Featured Research

from universities, journals, and other organizations

Genes may be reason some kids are picky about food

Date:
March 21, 2013
Source:
University of North Carolina at Chapel Hill
Summary:
Parents may plead, cajole or entice their children to try new foods, but some kids just won't budge. Now, new research reveals that the reason these kids fear new foods has less to do with what's on their plate and more to do with their genes.

Parents may plead, cajole or entice their children to try new foods, but some kids just won't budge. Now, new research reveals that the reason these kids fear new foods has less to do with what's on their plate and more to do with their genes.
Credit: Anyka / Fotolia

Parents may plead, cajole or entice their children to try new foods, but some kids just won't budge. Now, new research from the University of North Carolina at Chapel Hill reveals that the reason these kids fear new foods has less to do with what's on their plate and more to do with their genes.

The work, led by Myles Faith, an associate professor of nutrition at UNC's Gillings School of Global Public Health, adds to the growing body of knowledge that genes play a significant role in children's eating behavior, including the tendency to avoid new foods.

"In some respects, food neophobia, or the aversion to trying new foods, is similar to child temperament or personality," said Faith, whose work appears today in the journal Obesity. "Some children are more genetically susceptible than others to avoid new foods. However, that doesn't mean that they can't change their behaviors and become a little less picky."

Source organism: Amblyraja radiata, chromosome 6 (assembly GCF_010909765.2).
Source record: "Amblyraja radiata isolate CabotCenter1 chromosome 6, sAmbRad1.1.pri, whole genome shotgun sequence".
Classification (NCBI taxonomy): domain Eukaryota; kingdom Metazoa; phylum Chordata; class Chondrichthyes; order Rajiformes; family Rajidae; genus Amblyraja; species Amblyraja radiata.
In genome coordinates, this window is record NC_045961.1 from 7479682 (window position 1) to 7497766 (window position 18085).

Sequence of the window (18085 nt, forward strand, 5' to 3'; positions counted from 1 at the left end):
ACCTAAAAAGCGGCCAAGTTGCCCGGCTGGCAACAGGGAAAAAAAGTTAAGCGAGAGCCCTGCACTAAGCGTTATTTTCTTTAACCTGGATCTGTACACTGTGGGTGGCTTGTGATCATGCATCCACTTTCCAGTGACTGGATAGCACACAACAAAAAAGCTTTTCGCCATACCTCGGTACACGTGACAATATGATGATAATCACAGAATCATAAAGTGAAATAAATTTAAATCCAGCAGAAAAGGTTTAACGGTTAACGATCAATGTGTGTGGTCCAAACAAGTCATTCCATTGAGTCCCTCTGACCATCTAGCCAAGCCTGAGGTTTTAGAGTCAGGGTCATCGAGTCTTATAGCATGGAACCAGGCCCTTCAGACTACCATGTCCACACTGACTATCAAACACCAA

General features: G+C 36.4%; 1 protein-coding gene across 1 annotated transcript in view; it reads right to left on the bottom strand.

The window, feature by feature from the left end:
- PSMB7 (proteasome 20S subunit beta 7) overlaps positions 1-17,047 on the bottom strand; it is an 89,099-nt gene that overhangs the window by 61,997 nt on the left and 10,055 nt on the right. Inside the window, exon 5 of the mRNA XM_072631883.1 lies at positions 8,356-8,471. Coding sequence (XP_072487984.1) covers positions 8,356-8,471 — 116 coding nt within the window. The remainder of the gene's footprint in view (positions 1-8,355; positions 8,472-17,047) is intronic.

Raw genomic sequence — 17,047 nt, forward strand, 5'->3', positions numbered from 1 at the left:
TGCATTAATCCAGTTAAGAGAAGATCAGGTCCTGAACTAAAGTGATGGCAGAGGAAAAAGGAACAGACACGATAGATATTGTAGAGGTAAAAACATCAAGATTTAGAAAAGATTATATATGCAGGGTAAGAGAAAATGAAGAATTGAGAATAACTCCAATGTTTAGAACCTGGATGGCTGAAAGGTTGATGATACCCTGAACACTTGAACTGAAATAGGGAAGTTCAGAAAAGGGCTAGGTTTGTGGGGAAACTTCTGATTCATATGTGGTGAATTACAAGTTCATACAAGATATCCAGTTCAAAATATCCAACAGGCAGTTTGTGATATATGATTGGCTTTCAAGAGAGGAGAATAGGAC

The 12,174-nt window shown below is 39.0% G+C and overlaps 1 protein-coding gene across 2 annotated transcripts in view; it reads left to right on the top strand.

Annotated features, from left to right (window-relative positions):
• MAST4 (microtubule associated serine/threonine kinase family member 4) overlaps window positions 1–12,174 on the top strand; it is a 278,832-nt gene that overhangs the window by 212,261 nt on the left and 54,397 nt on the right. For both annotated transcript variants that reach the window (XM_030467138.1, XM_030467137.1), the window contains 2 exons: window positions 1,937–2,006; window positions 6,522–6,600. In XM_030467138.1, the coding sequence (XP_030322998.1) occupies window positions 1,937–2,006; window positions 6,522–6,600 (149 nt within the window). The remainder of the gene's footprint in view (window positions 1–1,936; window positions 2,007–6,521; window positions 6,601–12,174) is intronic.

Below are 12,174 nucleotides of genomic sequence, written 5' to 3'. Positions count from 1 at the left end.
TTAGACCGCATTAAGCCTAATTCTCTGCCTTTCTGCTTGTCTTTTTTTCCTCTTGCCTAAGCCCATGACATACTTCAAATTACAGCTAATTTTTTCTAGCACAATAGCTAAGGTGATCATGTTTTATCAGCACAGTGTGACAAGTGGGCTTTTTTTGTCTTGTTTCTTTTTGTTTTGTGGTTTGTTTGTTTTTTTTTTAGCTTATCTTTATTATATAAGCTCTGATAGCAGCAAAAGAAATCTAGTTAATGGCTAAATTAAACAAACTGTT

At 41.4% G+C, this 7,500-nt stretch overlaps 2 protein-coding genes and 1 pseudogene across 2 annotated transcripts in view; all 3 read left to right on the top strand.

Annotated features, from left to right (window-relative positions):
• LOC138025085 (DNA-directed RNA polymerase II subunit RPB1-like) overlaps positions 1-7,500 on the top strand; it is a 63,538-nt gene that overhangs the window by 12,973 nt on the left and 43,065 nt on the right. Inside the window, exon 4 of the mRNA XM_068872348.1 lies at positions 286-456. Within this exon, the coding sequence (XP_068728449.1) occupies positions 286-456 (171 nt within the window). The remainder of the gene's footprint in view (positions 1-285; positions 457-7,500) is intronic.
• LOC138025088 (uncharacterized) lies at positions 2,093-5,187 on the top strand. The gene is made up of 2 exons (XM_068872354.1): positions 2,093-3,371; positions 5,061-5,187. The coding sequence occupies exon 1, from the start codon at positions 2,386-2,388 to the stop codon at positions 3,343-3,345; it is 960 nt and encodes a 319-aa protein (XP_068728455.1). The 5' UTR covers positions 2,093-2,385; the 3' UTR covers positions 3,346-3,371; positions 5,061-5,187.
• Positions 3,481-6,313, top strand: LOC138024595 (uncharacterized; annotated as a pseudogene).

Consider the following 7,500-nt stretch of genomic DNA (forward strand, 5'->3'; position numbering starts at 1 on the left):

The study looked at 66 pairs of twins between ages 4 and 7 years old, and found that genes explain 72 percent of the variation among children in the tendency to avoid new foods, while the rest was influenced by environment. Previous research has shown a similar genetic influence for food neophobia in 8-to-11-year-olds (78 percent) and adults (69 percent), suggesting that the impact of genes on food neophobia is constant across the developmental spectrum.

Faith and his team also examined the relationship between food neophobia and body fat measures in both parent and child. Unexpectedly, the researchers found that if the parent was heavier, the child was heavier only if he or she avoided trying new foods.

"It's unexpected, but the finding certainly invites interesting questions about how food neophobia and temperament potentially shape longer-term eating and influence body weight," said Faith.

On the environmental side, the findings suggest that parents should consider each child's idiosyncrasies, even for siblings in the same household, when thinking about how to increase a child's acceptance of new foods. For example, parents can serve as role models and provide repeated exposure to new foods at home, or show their child how much they enjoy the food being avoided. They might also provide a choice of several new items from which a child could select.

"Each child may respond differently to each approach, and research needs to examine new interventions that take into account children's individuality," said Faith. "But what we do know through this and other emerging science is that this individuality includes genetic uniqueness."


Story Source:

The above story is based on materials provided by University of North Carolina at Chapel Hill. Note: Materials may be edited for content and length.


Journal Reference: